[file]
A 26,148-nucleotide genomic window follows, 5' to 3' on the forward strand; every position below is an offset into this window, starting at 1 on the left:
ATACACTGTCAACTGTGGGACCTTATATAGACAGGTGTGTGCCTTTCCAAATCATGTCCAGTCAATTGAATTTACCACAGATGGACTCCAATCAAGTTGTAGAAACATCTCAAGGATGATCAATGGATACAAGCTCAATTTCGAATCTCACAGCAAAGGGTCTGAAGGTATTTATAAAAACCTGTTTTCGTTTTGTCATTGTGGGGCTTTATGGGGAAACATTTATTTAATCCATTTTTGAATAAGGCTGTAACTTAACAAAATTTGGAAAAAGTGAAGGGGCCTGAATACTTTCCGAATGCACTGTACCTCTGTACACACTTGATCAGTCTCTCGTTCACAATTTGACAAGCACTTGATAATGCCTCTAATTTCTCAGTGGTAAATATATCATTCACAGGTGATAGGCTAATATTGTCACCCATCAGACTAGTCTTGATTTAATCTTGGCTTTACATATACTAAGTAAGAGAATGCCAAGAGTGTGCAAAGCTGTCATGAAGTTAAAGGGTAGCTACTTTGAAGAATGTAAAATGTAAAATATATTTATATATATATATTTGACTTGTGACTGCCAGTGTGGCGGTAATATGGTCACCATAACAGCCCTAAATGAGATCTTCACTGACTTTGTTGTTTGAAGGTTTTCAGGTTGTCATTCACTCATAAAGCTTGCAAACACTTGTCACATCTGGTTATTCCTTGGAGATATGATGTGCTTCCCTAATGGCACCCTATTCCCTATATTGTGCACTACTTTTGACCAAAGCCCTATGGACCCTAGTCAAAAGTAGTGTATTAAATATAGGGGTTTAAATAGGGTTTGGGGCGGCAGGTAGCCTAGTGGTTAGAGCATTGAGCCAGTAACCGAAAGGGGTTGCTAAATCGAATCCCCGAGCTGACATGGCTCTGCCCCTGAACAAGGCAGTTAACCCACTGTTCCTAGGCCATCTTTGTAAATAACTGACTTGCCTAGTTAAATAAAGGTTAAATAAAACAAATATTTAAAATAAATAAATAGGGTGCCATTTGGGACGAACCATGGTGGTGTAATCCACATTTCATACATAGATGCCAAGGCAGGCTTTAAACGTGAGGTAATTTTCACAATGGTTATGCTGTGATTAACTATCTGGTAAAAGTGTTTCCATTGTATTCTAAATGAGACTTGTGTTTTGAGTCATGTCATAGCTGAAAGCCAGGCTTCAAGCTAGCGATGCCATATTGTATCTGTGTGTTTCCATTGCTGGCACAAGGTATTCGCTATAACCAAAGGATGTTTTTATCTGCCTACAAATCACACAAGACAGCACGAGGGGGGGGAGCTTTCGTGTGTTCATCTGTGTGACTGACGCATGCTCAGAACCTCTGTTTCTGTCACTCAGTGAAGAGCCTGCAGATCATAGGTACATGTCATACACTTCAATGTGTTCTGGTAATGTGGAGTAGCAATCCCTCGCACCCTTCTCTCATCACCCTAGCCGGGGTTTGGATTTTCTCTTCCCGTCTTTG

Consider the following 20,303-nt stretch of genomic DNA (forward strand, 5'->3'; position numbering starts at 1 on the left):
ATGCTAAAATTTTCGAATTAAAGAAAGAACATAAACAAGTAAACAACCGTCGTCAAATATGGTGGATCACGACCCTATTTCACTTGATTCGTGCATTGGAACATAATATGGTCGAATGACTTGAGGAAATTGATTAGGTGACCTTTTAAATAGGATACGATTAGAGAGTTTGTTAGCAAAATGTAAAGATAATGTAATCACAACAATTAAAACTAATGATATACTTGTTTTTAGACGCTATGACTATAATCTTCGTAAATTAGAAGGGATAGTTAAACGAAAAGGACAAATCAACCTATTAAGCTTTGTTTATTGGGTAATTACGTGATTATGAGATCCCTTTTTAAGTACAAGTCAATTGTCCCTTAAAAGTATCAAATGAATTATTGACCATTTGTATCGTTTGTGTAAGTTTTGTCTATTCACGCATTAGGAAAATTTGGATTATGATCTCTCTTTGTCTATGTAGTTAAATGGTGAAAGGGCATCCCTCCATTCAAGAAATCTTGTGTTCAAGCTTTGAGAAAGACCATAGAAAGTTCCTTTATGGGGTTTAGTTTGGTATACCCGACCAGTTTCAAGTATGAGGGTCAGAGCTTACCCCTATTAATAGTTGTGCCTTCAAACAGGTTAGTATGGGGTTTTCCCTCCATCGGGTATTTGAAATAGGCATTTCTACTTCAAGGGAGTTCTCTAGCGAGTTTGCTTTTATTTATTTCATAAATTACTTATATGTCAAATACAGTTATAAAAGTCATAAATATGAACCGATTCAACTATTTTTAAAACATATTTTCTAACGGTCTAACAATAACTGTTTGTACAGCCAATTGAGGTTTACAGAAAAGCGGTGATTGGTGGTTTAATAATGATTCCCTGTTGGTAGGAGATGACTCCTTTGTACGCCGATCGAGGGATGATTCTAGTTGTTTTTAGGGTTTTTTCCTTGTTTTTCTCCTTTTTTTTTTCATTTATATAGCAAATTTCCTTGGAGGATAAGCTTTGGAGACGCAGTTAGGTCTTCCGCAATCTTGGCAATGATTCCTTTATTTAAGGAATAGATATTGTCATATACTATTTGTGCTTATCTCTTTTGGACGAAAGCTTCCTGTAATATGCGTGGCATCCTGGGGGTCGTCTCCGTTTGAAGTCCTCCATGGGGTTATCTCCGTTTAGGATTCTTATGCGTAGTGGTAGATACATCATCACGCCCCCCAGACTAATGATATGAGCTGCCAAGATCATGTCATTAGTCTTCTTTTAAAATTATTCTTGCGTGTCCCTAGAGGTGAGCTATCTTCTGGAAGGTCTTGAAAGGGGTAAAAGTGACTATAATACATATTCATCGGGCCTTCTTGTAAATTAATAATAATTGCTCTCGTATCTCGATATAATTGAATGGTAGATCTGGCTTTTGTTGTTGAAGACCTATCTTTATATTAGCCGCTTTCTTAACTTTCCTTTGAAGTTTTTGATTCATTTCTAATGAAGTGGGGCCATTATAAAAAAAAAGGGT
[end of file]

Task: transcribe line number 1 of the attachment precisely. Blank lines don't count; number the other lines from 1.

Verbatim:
A 26,148-nucleotide genomic window follows, 5' to 3' on the forward strand; every position below is an offset into this window, starting at 1 on the left: